Define cooking. You start with some base ingredients – say, vegetables, dal, rice, meat. Into these base ingredients go some additives – say, oil, salt, spices, condiments. The defining transformation happens when heat is applied to the ingredients and the additives. So, cooking is a simple combination of three factors: the base ingredient, the additives, and heat.
The ingredients, additives, and heat do a little secret dance, and out comes a delicious dish. Simple. Or is it? We are missing a key factor: Time. The ingredients, additives, and heat interact with each other over time. The transformation depends on how much time the additives spend with the ingredient, and how much time they spend with heat.
We don’t often think of time as an ingredient in cooking. In these days of fast life and fast food, we think we are being smart when we do more in less time. But taking half the time out of cooking – for example, by cooking quickly on high heat – is like taking half the salt out or half the oil out. Will your dish taste as delectable with half the required amount of salt or oil? Ingredients need time, on low heat, to slowly reveal their hidden potential. A dal makhani needs to simmer for an hour for the natural cream hidden inside the urad bean to bloom.
You cannot force it. Potatoes need to roast an hour for the outside to get crisp and the inside to go all pulpy and creamy. Without adequate time, you can make edible food, but not magical. Time brings the magic out. The villain of the piece, robbing ingredients of the time they need to bloom, are these so-called fast cooking devices like pressure cookers (and their fancy cousins like instant pots).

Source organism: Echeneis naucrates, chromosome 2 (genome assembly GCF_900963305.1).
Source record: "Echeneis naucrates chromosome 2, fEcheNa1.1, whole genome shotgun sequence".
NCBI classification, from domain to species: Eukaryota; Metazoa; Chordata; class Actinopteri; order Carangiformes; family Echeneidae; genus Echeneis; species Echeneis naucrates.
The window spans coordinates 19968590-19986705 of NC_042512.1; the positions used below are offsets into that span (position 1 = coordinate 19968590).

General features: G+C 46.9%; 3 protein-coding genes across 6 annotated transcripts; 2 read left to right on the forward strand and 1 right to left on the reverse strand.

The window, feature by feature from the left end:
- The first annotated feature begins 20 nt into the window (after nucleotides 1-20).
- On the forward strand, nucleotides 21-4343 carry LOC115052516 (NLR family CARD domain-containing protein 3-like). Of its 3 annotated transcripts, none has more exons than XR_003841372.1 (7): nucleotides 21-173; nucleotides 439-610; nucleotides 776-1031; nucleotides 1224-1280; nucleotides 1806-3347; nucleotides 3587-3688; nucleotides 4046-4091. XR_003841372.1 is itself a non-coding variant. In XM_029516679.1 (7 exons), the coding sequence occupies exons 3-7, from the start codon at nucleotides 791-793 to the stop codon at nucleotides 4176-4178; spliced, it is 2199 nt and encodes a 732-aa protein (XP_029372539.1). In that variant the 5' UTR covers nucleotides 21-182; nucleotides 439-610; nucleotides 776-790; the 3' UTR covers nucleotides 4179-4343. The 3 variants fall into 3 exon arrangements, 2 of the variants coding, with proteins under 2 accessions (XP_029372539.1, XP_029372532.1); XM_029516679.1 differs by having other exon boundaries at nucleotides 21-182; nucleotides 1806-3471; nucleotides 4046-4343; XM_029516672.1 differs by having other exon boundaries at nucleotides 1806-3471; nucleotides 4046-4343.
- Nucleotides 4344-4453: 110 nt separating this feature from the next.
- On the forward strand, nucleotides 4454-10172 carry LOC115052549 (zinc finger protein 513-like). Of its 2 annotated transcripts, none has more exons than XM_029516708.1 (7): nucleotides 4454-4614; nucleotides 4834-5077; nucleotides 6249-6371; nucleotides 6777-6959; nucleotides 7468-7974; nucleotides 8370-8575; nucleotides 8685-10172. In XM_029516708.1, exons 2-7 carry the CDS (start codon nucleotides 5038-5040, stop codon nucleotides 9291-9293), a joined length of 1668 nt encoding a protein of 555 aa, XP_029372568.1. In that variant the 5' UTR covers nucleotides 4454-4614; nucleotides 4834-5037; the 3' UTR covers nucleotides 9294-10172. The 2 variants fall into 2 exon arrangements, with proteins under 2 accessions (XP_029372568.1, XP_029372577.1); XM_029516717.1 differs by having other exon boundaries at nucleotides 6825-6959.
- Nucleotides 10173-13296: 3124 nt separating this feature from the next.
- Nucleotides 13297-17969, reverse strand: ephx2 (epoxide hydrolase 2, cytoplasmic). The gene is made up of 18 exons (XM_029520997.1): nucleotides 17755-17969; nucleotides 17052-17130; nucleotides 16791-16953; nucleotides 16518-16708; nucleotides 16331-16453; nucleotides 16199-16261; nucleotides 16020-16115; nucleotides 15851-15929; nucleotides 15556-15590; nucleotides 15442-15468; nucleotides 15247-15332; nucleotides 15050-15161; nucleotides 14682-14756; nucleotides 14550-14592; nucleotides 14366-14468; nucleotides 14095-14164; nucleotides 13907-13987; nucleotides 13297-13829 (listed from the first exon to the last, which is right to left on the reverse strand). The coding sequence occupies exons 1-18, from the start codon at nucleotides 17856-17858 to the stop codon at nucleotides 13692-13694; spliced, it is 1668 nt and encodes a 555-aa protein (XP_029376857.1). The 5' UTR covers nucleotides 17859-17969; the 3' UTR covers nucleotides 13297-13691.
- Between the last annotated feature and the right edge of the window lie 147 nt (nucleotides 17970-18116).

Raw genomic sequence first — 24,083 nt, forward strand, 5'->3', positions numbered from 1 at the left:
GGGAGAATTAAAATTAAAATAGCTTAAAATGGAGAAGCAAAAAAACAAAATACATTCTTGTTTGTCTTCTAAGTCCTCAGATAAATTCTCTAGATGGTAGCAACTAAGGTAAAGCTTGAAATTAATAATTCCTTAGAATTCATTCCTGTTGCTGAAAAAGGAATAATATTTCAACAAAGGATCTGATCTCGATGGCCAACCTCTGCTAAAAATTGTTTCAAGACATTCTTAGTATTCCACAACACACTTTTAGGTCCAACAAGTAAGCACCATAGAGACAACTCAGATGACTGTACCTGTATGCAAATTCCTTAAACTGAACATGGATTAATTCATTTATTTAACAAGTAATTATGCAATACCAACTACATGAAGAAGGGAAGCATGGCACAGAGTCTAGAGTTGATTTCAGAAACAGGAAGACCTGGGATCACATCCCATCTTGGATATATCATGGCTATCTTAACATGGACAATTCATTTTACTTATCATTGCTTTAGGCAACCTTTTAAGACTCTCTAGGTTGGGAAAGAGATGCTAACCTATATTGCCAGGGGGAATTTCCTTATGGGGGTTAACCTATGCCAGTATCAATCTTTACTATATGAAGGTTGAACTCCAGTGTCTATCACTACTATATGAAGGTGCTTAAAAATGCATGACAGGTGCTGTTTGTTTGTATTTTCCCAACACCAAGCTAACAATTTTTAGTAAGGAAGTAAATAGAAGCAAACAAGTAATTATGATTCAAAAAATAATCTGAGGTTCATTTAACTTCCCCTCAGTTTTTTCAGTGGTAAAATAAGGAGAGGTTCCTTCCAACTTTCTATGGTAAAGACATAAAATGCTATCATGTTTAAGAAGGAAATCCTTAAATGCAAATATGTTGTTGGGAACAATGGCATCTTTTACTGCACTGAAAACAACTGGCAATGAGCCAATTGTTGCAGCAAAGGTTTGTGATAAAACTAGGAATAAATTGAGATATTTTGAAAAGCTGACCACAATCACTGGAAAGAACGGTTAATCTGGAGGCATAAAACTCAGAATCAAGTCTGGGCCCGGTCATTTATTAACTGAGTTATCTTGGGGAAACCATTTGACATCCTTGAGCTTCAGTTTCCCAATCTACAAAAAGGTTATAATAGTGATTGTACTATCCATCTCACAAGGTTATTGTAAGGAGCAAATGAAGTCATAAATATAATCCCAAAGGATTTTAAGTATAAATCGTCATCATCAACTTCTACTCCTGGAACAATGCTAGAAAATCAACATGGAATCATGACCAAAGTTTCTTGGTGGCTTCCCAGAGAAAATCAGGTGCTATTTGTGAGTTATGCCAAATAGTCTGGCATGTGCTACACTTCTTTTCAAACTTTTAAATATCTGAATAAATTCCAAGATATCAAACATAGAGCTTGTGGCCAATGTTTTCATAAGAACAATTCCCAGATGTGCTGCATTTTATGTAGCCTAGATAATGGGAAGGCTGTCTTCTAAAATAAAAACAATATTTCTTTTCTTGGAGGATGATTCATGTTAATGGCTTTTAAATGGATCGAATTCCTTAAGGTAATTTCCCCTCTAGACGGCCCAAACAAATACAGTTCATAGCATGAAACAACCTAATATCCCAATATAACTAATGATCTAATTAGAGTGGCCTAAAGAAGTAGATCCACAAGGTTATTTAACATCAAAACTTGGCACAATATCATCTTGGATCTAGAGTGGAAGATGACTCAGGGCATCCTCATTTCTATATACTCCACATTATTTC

Smash your pressure cooker. Pro tip: pressure cookers make quaint plant pots on your balcony. I know, in Indian kitchens the pressure cooker is king. No cooking session starts without at least something going into the pressure cooker, for two whistles, or twenty. The noisiest and scariest device ever invented. Boil your dal in an open pot. Yes, it will take three times as long. So what? Remember, time is an ingredient. If the dal wants an hour to slowly simmer for its magic to manifest itself, then respect that dal’s wish.
Who are we to tell the dal to do its trick in 20 minutes? At a classical music recital, would you ask the singer to do her alaap at 3x speed so you can get the piece done in 20 minutes instead of the hour that the raag needs to reveal its beauty? Would you jog through an art gallery, cursorily waving at each masterpiece? Our obsession with speed, with efficiency, has crept into our kitchens. We pray at the altar of efficiency, not creativity.
Slow down, smell the roses. Let the dal boil for an hour, do other prep meanwhile, spend time with the family, listen to music, read a book, go for a walk. Do not be disrespectful to the dal by throwing it into a pressure cooker. You can hear the distress of the dal through those soul-destroying ‘whistles’ of the monstrosity. They deceivingly call it a whistle.
That is not a whistle; you whistle a love tune on a verdant mountainside. Those are blood-curdling screams for help from the defenceless dal, being tortured in that pressurised hellhole. Show some love. The sublime dal makhani, cooked in an open pot for an hour, is a piece of art, not the dull soulless dal that has survived third degree in that torture chamber, the pressure cooker. Fast food is overrated. Slow food is good food.
This Professor Cooks. And talks about food ideas, food science, food culture, food hacks, and food history. Watch this space for some food and a lot more food for thought. Ravi Miglani is a home cook and consumer insights professional. Following a corporate career spanning eight countries and three decades, he is now a professor at Ahmedabad University (when he is not cooking).